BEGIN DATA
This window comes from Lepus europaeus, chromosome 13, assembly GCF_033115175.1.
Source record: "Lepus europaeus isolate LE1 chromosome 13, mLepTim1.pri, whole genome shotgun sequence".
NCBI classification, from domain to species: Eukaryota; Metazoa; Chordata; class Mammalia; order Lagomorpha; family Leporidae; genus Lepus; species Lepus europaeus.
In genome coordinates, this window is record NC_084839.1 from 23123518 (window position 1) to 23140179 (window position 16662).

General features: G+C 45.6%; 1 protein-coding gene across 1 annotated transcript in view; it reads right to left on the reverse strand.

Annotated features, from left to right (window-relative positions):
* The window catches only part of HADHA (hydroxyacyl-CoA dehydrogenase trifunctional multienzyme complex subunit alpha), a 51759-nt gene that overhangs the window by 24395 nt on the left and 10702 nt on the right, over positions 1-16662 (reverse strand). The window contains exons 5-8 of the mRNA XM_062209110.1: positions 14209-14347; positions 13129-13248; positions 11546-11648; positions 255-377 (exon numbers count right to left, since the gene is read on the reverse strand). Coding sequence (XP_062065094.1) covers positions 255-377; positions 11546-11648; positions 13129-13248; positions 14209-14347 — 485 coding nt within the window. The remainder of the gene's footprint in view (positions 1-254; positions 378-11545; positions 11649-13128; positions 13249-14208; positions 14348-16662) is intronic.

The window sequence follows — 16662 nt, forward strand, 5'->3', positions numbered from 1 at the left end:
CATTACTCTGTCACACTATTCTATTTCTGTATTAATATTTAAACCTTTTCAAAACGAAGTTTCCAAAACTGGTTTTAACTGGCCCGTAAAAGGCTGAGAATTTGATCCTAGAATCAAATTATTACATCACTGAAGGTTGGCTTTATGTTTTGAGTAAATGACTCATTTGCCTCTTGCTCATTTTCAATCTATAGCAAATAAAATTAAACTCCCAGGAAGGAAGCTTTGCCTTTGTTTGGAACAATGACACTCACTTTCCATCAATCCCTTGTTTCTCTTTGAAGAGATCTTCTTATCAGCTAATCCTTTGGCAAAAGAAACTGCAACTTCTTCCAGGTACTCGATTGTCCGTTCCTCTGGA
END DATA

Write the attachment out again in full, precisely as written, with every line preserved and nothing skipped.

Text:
This window comes from Lepus europaeus, chromosome 13, assembly GCF_033115175.1.
Source record: "Lepus europaeus isolate LE1 chromosome 13, mLepTim1.pri, whole genome shotgun sequence".
NCBI classification, from domain to species: Eukaryota; Metazoa; Chordata; class Mammalia; order Lagomorpha; family Leporidae; genus Lepus; species Lepus europaeus.
In genome coordinates, this window is record NC_084839.1 from 23123518 (window position 1) to 23140179 (window position 16662).

General features: G+C 45.6%; 1 protein-coding gene across 1 annotated transcript in view; it reads right to left on the reverse strand.

Annotated features, from left to right (window-relative positions):
* The window catches only part of HADHA (hydroxyacyl-CoA dehydrogenase trifunctional multienzyme complex subunit alpha), a 51759-nt gene that overhangs the window by 24395 nt on the left and 10702 nt on the right, over positions 1-16662 (reverse strand). The window contains exons 5-8 of the mRNA XM_062209110.1: positions 14209-14347; positions 13129-13248; positions 11546-11648; positions 255-377 (exon numbers count right to left, since the gene is read on the reverse strand). Coding sequence (XP_062065094.1) covers positions 255-377; positions 11546-11648; positions 13129-13248; positions 14209-14347 — 485 coding nt within the window. The remainder of the gene's footprint in view (positions 1-254; positions 378-11545; positions 11649-13128; positions 13249-14208; positions 14348-16662) is intronic.

The window sequence follows — 16662 nt, forward strand, 5'->3', positions numbered from 1 at the left end:
CATTACTCTGTCACACTATTCTATTTCTGTATTAATATTTAAACCTTTTCAAAACGAAGTTTCCAAAACTGGTTTTAACTGGCCCGTAAAAGGCTGAGAATTTGATCCTAGAATCAAATTATTACATCACTGAAGGTTGGCTTTATGTTTTGAGTAAATGACTCATTTGCCTCTTGCTCATTTTCAATCTATAGCAAATAAAATTAAACTCCCAGGAAGGAAGCTTTGCCTTTGTTTGGAACAATGACACTCACTTTCCATCAATCCCTTGTTTCTCTTTGAAGAGATCTTCTTATCAGCTAATCCTTTGGCAAAAGAAACTGCAACTTCTTCCAGGTACTCGATTGTCCGTTCCTCTGGA